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COMPARISON OF INFECTION-INDUCED AND VACCINE-INDUCED IMMUNITY AGAINST CORONAVIRUS 2019 IN PATIENTS WITH CIRRHOSIS
Gastroenterology ; 162(7):S-1137, 2022.
Article in English | EMBASE | ID: covidwho-1967412
ABSTRACT
Background and

Aims:

Immunity to Severe acute respiratory syndrome coronavirus 2 (SARS-CoV-2) can be either infection-induced or vaccine-induced. The duration of protective immunity following SARS-CoV-2 infection and how this compares with that from vaccination is presently unclear. Cirrhosis is associated with vaccine hyporesponsiveness to several vaccines include COVID-19 mRNA vaccines. The objective of our study was to compare infection-induced and vaccine-induced immunity against COVID-19 among patients with cirrhosis.

Methods:

This was a retrospective cohort study among patients with cirrhosis. Vaccine-induced immunity group was defined as participants with cirrhosis who were fully vaccinated with an mRNA vaccine and received the first dose of the mRNA vaccine between 12/18/2020 and 4/1/2021. Infection-induced immunity was defined as participants who had their first positive SARS-CoV-2 PCR in the same study period. The outcome was a positive SARS-CoV-2 PCR more than 60 days after previous infection or vaccination. Patients were followed until the outcome, death or the end of the study period (11/16/21). COVID-19 cases were classified based on individual chart review using the National Institute of Health (NIH) COVID-19 severity scale as asymptomatic, mild, moderate, severe or critical illness. The two groups were matched 13 using propensity score (PS) matching, with PS scores calculated based on variables associated with COVID-19 severity, including for the date of infection or first dose of vaccnation, and location, to account for variants. Cox proportional hazards models were fit from the immunity generating event to outcome (SARS-CoV-2PCR). Logistic regression models were also fit for the outcome (positive SARS-CoV-2 PCR) after the immunity generating event.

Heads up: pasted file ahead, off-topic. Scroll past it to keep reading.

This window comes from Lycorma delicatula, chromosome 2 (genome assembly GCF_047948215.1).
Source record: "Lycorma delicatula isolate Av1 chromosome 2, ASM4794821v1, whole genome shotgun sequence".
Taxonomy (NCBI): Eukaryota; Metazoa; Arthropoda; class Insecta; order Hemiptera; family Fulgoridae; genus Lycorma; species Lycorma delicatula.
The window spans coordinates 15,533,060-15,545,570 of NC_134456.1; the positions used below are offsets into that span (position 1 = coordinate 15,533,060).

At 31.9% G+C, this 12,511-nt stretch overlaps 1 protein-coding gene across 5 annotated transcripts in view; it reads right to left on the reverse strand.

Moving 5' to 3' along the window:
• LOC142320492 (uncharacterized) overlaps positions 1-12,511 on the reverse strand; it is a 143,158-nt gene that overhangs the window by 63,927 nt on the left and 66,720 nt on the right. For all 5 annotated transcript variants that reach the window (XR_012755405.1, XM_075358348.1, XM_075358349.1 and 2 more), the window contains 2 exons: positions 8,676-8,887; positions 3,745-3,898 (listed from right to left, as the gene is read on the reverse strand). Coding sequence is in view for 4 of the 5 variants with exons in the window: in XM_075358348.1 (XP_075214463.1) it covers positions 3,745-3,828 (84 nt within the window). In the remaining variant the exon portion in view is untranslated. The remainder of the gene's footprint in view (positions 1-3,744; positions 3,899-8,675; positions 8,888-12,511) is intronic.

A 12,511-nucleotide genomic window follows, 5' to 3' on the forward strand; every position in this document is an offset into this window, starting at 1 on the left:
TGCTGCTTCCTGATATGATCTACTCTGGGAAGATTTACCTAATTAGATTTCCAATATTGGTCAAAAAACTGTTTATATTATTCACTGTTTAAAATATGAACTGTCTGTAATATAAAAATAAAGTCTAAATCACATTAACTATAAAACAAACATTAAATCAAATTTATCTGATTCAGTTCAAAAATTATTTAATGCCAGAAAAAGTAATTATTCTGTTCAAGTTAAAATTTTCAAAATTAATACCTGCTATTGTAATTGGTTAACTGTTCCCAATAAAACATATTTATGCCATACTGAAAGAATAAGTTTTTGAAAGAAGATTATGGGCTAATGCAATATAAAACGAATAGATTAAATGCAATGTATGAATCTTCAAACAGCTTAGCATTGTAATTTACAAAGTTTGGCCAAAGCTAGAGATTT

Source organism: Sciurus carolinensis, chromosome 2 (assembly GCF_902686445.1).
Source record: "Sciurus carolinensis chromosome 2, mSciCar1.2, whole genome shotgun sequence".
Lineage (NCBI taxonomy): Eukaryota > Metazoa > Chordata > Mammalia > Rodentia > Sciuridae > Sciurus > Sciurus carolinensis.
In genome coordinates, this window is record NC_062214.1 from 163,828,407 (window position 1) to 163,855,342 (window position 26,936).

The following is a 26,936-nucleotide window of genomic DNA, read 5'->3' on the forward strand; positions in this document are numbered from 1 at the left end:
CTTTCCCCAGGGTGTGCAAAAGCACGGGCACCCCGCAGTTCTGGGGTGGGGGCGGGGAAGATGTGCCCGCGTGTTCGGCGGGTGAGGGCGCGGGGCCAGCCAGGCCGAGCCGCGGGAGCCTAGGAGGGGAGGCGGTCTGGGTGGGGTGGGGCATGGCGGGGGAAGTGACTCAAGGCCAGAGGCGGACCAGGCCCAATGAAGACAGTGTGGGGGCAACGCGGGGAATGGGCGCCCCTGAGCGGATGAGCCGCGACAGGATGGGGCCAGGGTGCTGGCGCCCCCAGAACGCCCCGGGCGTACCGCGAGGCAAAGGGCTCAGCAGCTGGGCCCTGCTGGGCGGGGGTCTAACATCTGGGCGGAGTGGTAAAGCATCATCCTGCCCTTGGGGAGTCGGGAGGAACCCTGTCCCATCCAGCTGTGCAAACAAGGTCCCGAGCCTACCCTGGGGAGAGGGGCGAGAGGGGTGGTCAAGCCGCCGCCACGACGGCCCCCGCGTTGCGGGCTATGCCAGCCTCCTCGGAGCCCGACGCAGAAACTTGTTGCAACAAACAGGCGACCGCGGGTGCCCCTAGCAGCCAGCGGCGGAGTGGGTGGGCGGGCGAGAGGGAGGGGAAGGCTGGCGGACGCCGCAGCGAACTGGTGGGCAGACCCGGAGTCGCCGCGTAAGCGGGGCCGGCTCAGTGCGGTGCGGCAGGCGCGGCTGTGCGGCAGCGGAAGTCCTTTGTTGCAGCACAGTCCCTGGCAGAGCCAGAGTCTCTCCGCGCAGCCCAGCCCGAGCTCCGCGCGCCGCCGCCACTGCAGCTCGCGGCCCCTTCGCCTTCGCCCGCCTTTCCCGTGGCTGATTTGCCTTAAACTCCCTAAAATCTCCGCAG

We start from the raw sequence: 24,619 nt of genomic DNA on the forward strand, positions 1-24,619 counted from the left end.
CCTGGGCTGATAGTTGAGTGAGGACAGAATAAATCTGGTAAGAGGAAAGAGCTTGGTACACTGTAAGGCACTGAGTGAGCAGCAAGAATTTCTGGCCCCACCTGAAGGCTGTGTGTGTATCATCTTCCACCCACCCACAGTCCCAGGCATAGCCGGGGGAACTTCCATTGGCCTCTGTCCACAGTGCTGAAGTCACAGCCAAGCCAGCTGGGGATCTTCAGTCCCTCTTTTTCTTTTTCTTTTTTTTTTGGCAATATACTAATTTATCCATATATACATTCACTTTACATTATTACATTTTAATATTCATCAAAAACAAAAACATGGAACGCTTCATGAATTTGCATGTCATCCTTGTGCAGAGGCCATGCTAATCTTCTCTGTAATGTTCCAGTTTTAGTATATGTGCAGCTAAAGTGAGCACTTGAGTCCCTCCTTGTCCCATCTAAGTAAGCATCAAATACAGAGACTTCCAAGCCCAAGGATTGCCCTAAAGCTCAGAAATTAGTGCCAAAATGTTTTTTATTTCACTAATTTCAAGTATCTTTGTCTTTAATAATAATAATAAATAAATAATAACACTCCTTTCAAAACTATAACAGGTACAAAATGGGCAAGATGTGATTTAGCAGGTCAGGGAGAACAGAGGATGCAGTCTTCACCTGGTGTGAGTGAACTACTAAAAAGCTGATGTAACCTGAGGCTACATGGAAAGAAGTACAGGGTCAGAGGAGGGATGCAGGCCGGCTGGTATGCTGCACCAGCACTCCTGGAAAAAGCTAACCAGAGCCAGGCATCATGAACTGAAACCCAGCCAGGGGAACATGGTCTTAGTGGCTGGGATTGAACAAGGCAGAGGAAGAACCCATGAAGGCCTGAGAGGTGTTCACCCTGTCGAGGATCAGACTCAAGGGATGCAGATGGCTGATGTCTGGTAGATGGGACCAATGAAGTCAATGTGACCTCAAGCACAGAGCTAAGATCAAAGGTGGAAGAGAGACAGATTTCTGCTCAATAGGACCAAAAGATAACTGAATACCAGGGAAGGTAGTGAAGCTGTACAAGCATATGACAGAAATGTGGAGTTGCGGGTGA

Results:

There were 443 participants in the infection-induced group, that were PS matched with 1,329 participants in the vaccine-induced group. The two groups were well matched after PS matching. On multivariable Cox hazard model, vaccine-induced immunity was associated with a 75% reduction in COVID-19 compared to infection-induced immunity (adjusted Hazard Ratio 0.25, 95% CI 0.15-0.43, p<0.0001). On multinomial logistic regression analysis, vaccine-induced immunity was associated with a 80% reduction in asymptomatic (adjusted Odds Ratio [aOR] 0.20, 95% CI 0.09-0.47, p-0.0002), 64% reduction in mild (aOR 0.36, 95% CI 0.13-0.97, p=0.048), and 79% reduction in severe or critical COVID-19 (aOR 0.21,95% CI 0.06-0.74, p=0.02) compared to infection-induced immunity. There were no observed differences between the two groups for moderate COVID-19 (aOR 0.31, 95% CI 0.06-1.56, p=0.16).

Conclusions:

In participants with cirrhosis, vaccine-induced immunity is associated with a significantly greater protection against COVID-19 compared to infection-induced immunity.[Figure Presented]
Keywords

Full text: Available Collection: Databases of international organizations Database: EMBASE Topics: Vaccines Language: English Journal: Gastroenterology Year: 2022 Document Type: Article

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Full text: Available Collection: Databases of international organizations Database: EMBASE Topics: Vaccines Language: English Journal: Gastroenterology Year: 2022 Document Type: Article